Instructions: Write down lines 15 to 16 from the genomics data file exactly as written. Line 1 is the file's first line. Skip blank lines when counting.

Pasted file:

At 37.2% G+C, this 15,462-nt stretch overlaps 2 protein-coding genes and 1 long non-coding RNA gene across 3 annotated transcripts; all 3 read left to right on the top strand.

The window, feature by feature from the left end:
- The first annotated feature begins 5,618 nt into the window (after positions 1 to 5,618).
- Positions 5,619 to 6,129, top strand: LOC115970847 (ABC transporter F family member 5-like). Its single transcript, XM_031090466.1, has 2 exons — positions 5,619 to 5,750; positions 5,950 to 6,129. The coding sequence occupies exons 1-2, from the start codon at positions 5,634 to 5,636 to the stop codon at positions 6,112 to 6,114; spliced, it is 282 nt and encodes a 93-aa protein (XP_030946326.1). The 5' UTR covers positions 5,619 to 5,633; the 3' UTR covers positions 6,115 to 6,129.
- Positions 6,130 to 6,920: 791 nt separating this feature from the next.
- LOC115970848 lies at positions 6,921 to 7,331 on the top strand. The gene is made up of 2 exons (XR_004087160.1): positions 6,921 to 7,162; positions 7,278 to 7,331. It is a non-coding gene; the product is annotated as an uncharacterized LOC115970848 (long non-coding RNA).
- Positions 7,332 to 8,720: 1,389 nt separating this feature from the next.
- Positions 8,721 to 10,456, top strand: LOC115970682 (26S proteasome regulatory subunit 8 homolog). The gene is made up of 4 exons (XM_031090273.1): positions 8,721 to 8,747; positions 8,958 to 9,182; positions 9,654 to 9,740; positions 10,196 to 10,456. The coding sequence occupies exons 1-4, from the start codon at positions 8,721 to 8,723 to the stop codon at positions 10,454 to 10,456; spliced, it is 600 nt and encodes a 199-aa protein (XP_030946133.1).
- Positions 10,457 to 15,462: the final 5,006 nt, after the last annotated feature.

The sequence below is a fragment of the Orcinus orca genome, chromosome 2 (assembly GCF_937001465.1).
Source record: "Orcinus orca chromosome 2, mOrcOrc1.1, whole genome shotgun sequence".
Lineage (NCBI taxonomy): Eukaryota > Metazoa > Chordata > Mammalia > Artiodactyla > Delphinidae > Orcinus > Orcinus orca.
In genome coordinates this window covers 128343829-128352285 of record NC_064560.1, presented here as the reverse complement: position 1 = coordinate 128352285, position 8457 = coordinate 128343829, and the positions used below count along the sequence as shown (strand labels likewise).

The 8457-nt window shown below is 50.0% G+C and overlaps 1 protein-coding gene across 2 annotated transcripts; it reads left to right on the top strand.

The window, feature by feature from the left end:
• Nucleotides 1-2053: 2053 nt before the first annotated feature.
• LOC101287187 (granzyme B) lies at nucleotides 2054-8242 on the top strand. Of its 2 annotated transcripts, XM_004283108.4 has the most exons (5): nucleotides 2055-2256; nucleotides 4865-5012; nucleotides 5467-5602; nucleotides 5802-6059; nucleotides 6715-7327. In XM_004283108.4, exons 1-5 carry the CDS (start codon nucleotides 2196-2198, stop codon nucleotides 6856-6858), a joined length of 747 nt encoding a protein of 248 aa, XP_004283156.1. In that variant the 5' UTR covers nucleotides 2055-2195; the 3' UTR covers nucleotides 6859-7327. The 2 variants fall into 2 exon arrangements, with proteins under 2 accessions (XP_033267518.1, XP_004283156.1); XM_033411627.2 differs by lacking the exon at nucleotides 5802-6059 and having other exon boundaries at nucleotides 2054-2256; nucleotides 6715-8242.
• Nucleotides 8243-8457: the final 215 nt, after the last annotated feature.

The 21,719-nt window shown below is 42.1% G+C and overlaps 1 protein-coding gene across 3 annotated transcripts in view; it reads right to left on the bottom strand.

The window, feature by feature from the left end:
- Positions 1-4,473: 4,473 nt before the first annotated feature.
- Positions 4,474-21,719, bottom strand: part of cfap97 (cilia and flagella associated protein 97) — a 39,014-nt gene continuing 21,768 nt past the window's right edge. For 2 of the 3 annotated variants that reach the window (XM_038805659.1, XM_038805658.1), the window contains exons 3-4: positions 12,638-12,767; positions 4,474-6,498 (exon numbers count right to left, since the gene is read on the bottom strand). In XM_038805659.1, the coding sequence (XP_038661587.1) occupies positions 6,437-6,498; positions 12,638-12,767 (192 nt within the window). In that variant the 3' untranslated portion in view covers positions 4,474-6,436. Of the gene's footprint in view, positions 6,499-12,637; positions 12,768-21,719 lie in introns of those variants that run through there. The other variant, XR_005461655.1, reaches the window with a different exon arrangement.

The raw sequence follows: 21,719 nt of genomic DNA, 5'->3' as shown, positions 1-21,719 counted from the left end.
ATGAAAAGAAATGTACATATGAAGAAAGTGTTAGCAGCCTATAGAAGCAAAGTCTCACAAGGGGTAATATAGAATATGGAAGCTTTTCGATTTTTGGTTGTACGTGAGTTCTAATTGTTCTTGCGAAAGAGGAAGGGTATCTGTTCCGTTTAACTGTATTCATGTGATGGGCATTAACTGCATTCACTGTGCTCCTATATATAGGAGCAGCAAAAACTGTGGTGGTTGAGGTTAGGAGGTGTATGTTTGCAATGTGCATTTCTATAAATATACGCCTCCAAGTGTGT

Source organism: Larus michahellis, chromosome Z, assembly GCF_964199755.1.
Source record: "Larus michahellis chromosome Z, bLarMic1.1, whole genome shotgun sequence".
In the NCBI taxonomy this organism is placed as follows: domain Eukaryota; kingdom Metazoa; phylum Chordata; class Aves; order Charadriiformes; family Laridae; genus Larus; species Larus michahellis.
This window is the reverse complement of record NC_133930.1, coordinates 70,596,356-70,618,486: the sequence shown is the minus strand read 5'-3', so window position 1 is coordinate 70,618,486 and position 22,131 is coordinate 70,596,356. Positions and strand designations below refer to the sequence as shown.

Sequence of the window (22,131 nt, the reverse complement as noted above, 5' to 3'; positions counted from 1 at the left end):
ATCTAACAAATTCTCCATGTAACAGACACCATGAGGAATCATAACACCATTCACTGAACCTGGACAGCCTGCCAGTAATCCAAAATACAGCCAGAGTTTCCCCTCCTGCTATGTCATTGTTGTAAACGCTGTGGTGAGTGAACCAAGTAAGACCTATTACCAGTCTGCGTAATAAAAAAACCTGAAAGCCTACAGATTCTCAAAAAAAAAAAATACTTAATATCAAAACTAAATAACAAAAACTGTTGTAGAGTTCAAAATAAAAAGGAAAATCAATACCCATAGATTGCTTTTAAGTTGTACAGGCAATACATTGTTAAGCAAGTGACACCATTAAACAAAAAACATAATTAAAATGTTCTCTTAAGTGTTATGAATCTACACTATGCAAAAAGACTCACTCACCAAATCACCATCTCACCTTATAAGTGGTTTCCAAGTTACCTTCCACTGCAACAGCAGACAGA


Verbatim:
The window, feature by feature from the left end:
• Nucleotides 1-2053: 2053 nt before the first annotated feature.